Ice cream cones helped me fall asleep at night as a child; Oreo sundaes eased my body image frustrations on early adolescent shopping trips with my mother; cake batter and cookie dough have calmed my nerves on numerous anxiety-plagued occasions; chocolate has seen me through countless breakups and break downs; and those Pamela’s cookies, oh those cookies. 
Not surprisingly, this on-again-off-again, comfort-food connection with fatty, sugary indulgences is one of the main reasons I’ve struggled with my weight for so many years. My sensitivities to wheat, dairy, and chemical additives have absolutely moved me in a good direction with the whole eliminating processed junk food from my diet thing. But the sugar remains—in fairly large quantities, I’m afraid, regardless of what I may tell myself about moderation.
Think of it like a bad relationship; you derive some degree of pleasure from your involvement with the other person, but deep down, you know something just isn’t right. You’re reminded of this every time you read an article on dating or love or see a movie with an even mildly romantic theme. And yet, you stay in that relationship—because it makes you feel good and safe and not alone.
In other words, sometimes you just can’t see how miserable someone or something is making you until you step outside of your immediate surroundings and become an objective observer—whether it’s through endless conversations with your closest friends, or a daily journal you’ve been keeping, or perhaps, a blog. In my case, publishing my sweet-treat musings online is forcing me to see my sugar situation through the eyes of the other, whoever he or she may be. And I simply can’t hide from the truth any longer.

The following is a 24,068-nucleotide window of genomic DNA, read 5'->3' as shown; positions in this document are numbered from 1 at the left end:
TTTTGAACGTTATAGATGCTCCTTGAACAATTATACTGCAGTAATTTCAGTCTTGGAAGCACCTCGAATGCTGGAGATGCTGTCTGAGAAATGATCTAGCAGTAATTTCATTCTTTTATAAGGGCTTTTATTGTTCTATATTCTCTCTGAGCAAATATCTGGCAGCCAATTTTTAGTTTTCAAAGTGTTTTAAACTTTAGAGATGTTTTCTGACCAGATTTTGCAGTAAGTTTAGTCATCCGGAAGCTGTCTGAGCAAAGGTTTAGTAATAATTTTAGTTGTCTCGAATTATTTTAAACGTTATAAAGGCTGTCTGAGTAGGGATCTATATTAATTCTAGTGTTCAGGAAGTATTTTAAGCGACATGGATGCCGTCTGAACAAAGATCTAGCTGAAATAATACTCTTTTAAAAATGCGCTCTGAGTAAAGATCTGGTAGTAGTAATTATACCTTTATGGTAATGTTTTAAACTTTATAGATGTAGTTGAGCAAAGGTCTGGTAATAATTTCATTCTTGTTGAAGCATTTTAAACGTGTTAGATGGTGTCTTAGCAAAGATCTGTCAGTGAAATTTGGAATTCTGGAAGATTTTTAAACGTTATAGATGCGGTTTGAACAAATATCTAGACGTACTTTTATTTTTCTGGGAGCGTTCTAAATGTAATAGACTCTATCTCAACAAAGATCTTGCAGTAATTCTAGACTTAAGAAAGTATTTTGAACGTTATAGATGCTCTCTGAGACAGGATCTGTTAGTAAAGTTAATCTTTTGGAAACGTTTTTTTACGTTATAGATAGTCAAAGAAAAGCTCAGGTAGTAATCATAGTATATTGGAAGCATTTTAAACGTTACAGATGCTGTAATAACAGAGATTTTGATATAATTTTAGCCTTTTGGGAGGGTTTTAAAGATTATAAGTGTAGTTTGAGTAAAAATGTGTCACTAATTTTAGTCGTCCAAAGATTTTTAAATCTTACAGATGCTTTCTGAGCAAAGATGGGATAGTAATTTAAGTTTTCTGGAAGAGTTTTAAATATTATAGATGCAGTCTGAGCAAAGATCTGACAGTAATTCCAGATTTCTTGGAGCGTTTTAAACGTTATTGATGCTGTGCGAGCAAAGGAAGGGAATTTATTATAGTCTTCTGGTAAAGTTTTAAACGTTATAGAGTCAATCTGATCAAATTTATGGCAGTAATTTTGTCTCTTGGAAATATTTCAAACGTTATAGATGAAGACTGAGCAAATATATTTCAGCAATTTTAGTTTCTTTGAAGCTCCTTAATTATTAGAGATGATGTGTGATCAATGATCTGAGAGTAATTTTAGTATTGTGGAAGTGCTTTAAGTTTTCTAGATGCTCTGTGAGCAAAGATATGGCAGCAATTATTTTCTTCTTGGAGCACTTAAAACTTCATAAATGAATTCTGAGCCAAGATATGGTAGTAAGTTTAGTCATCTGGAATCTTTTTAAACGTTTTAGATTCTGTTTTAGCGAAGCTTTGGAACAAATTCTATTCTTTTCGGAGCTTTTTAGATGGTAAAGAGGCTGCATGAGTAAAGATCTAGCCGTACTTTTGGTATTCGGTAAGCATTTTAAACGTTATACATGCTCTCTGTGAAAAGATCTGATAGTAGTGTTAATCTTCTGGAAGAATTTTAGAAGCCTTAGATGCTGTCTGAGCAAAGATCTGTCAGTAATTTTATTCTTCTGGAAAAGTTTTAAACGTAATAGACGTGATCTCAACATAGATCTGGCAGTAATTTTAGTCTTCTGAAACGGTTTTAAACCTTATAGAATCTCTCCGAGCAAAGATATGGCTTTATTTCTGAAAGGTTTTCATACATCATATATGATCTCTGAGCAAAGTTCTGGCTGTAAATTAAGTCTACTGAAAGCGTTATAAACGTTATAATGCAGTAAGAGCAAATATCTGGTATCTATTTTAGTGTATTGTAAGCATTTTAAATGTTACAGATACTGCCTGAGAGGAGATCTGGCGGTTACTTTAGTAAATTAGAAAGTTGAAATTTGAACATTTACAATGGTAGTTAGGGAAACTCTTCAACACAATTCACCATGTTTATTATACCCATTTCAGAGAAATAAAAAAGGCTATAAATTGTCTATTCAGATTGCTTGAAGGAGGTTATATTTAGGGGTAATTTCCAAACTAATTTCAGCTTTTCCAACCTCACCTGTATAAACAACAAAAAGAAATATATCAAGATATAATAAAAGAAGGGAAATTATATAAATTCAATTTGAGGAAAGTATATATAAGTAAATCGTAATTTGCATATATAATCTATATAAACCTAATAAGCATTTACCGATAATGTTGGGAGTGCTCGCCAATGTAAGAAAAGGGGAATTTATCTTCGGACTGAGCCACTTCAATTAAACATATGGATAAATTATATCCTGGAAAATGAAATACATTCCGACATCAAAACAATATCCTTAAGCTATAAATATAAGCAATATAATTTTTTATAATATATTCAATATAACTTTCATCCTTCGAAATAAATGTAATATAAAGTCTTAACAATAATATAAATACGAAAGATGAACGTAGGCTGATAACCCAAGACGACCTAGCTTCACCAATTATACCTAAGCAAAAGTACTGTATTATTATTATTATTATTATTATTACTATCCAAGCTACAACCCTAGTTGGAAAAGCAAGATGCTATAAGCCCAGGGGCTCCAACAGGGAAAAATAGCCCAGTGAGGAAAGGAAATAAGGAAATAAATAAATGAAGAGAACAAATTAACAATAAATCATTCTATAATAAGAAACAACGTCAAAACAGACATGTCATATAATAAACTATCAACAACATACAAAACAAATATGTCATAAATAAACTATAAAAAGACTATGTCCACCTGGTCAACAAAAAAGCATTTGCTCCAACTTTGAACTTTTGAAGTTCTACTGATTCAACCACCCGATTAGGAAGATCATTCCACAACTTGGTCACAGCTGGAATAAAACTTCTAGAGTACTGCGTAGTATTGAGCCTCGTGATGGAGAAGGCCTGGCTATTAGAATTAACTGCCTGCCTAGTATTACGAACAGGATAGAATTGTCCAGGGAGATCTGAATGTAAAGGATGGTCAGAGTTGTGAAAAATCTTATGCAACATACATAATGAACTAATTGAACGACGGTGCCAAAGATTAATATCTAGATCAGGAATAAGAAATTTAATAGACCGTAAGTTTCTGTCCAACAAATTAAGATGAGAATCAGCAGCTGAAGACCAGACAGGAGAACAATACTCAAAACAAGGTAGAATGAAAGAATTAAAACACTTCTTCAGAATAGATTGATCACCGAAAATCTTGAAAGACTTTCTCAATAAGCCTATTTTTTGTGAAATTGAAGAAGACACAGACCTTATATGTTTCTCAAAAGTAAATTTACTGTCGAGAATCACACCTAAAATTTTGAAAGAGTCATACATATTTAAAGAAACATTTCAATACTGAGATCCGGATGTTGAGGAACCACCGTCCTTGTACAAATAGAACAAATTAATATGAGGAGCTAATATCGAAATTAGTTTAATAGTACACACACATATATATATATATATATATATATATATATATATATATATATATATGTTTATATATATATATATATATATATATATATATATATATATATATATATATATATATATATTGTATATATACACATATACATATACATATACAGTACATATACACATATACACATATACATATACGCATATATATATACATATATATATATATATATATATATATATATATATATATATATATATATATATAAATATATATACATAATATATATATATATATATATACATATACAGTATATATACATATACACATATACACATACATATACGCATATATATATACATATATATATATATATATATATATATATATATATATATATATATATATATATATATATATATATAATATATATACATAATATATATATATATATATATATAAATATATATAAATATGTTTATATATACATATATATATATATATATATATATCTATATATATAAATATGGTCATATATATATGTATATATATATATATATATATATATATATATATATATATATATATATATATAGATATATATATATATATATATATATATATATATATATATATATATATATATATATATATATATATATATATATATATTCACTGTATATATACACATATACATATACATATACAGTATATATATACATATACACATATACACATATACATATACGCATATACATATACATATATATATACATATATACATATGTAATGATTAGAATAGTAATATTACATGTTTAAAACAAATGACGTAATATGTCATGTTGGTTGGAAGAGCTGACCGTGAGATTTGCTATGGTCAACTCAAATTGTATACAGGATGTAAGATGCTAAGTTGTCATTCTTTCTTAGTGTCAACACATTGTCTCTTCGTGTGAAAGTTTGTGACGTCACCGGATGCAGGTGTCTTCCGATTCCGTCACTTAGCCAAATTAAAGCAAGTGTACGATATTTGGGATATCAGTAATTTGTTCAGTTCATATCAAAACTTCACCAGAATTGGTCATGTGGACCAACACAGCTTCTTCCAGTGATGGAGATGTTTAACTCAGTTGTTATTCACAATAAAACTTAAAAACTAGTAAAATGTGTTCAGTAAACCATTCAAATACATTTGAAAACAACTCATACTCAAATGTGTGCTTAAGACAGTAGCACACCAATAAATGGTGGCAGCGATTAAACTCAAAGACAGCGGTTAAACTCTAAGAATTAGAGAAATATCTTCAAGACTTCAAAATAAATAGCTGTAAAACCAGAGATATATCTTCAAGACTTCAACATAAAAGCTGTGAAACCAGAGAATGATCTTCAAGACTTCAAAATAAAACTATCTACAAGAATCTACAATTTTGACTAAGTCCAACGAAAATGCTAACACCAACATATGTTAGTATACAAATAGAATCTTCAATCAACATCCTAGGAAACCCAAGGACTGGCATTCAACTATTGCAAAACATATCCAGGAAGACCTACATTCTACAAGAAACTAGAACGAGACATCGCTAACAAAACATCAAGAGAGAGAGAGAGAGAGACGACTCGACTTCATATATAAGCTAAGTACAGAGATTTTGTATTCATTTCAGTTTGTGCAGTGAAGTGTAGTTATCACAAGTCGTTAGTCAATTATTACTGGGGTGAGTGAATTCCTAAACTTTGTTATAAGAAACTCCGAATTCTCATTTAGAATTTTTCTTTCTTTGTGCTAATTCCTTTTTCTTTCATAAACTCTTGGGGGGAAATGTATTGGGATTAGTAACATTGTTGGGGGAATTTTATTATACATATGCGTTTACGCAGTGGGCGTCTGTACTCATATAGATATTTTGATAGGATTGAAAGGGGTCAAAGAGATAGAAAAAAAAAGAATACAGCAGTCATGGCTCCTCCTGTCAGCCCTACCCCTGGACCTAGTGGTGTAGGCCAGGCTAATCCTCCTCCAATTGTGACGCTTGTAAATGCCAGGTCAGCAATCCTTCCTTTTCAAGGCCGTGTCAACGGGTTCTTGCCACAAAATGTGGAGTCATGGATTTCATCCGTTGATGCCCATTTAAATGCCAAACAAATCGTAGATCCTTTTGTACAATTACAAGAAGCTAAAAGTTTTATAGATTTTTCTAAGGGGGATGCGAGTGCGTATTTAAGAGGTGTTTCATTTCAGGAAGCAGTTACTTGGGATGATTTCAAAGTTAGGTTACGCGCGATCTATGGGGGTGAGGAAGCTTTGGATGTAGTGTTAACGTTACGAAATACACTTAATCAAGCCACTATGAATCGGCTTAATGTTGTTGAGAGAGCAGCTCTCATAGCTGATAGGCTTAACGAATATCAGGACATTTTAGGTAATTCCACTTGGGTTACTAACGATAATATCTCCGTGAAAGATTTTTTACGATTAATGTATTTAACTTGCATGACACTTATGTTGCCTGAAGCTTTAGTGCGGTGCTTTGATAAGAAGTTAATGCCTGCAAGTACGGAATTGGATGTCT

In my steadily growing collection of posts, you can see the tiny sparks of resistance to my own inner dialogue and analysis as they reveal to me how dreadfully dependent I am on those tiny granules of goodness for comfort and stability (e.g., “Degree Dilemma”). I’d like to say I’m exaggerating with the “at least one a day. . . (on average)” proclamation about the Pamela’s cookies; but I’m not. And those things aren’t cheap!
Have I mentioned that with regard to money, I only have what I am currently making at my two part-time jobs? I am a student, a waitress, and a freelance writer/copyeditor. The money I spend on all these organic, allergen-free goodies is pure, hard-earned cash. In fact, I spend more money on food than on anything else at this point. I can’t even remember the last time I went shopping for clothes.
            Maybe there’s something to this whole sugar addiction thing, after all.
            I sincerely hope not, but just to test it out, I’m contemplating a sugar fast. Well—a processed, packaged, refined sugar fast, that is. I’d still be eating fruits. In fact, I imagine that in doing said fast, I would end up drastically increasing my fruit intake. Who knows? I might even try my hand at juicing. I’ve always been semi-curious about it, and I happen to have immediate access to a juicer in my current living quarters. Perhaps all that fresh-squeezed lemonade I’ve been making as a waitress will serve me well in the very near future. Or at least, that’s what I told myself this morning as I juiced a giant bucket of cut lemons at work, periodically squirting the ultra-acidic juice in my poor, unsuspecting eyes.
My experimental product tasting, on the other hand, would have to go on hold for however long I determine this short-term fast should last. And I'd have to bench my baking endeavors (which I have yet to write about on here)hmmm. I don’t know; we’ll see. I think that no matter what I decide, it’ll have to wait until I’m through with finals. Maybe June 1st could be the official start date?
As I contemplate this further, I may just go and bake some organic, wheat- and dairy-free pumpkin spice muffins, complete with vegan cream cheese frosting. Mmmm.